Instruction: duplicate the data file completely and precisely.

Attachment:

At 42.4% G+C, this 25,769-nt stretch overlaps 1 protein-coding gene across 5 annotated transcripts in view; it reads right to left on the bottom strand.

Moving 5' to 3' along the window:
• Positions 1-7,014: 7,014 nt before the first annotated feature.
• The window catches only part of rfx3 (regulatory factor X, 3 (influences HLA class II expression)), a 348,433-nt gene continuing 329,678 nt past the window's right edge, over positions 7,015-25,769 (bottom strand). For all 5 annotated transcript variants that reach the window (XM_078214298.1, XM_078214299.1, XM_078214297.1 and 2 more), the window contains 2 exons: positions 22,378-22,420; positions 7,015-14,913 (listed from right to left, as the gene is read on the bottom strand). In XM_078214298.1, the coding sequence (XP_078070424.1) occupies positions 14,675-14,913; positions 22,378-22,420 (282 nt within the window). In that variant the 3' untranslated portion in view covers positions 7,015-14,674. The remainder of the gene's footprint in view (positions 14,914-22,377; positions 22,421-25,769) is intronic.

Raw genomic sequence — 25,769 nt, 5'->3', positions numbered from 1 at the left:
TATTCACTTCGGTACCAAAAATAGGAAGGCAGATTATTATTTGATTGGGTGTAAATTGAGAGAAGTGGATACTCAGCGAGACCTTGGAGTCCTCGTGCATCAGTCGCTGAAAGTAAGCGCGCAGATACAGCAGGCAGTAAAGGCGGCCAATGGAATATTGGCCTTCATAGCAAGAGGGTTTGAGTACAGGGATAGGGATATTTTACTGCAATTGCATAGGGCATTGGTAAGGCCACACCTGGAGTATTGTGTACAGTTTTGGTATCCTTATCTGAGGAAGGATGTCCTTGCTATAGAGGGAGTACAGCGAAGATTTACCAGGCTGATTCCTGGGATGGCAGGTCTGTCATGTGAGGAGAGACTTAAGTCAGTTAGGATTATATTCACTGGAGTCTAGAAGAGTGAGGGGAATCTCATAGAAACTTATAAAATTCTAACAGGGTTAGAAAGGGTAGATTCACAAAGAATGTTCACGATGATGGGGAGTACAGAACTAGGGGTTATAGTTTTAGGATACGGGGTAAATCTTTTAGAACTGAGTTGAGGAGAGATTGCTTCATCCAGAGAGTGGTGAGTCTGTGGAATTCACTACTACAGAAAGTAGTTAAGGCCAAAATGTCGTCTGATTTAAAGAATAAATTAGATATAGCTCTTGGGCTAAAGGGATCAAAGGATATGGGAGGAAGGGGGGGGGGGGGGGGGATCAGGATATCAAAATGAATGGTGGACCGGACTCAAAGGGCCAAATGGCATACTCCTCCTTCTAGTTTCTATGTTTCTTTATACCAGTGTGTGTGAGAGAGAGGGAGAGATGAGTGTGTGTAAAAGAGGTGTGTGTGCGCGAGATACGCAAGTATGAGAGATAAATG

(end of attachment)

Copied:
At 42.4% G+C, this 25,769-nt stretch overlaps 1 protein-coding gene across 5 annotated transcripts in view; it reads right to left on the bottom strand.

Moving 5' to 3' along the window:
• Positions 1-7,014: 7,014 nt before the first annotated feature.
• The window catches only part of rfx3 (regulatory factor X, 3 (influences HLA class II expression)), a 348,433-nt gene continuing 329,678 nt past the window's right edge, over positions 7,015-25,769 (bottom strand). For all 5 annotated transcript variants that reach the window (XM_078214298.1, XM_078214299.1, XM_078214297.1 and 2 more), the window contains 2 exons: positions 22,378-22,420; positions 7,015-14,913 (listed from right to left, as the gene is read on the bottom strand). In XM_078214298.1, the coding sequence (XP_078070424.1) occupies positions 14,675-14,913; positions 22,378-22,420 (282 nt within the window). In that variant the 3' untranslated portion in view covers positions 7,015-14,674. The remainder of the gene's footprint in view (positions 14,914-22,377; positions 22,421-25,769) is intronic.

Raw genomic sequence — 25,769 nt, 5'->3', positions numbered from 1 at the left:
TATTCACTTCGGTACCAAAAATAGGAAGGCAGATTATTATTTGATTGGGTGTAAATTGAGAGAAGTGGATACTCAGCGAGACCTTGGAGTCCTCGTGCATCAGTCGCTGAAAGTAAGCGCGCAGATACAGCAGGCAGTAAAGGCGGCCAATGGAATATTGGCCTTCATAGCAAGAGGGTTTGAGTACAGGGATAGGGATATTTTACTGCAATTGCATAGGGCATTGGTAAGGCCACACCTGGAGTATTGTGTACAGTTTTGGTATCCTTATCTGAGGAAGGATGTCCTTGCTATAGAGGGAGTACAGCGAAGATTTACCAGGCTGATTCCTGGGATGGCAGGTCTGTCATGTGAGGAGAGACTTAAGTCAGTTAGGATTATATTCACTGGAGTCTAGAAGAGTGAGGGGAATCTCATAGAAACTTATAAAATTCTAACAGGGTTAGAAAGGGTAGATTCACAAAGAATGTTCACGATGATGGGGAGTACAGAACTAGGGGTTATAGTTTTAGGATACGGGGTAAATCTTTTAGAACTGAGTTGAGGAGAGATTGCTTCATCCAGAGAGTGGTGAGTCTGTGGAATTCACTACTACAGAAAGTAGTTAAGGCCAAAATGTCGTCTGATTTAAAGAATAAATTAGATATAGCTCTTGGGCTAAAGGGATCAAAGGATATGGGAGGAAGGGGGGGGGGGGGGGGGATCAGGATATCAAAATGAATGGTGGACCGGACTCAAAGGGCCAAATGGCATACTCCTCCTTCTAGTTTCTATGTTTCTTTATACCAGTGTGTGTGAGAGAGAGGGAGAGATGAGTGTGTGTAAAAGAGGTGTGTGTGCGCGAGATACGCAAGTATGAGAGATAAATG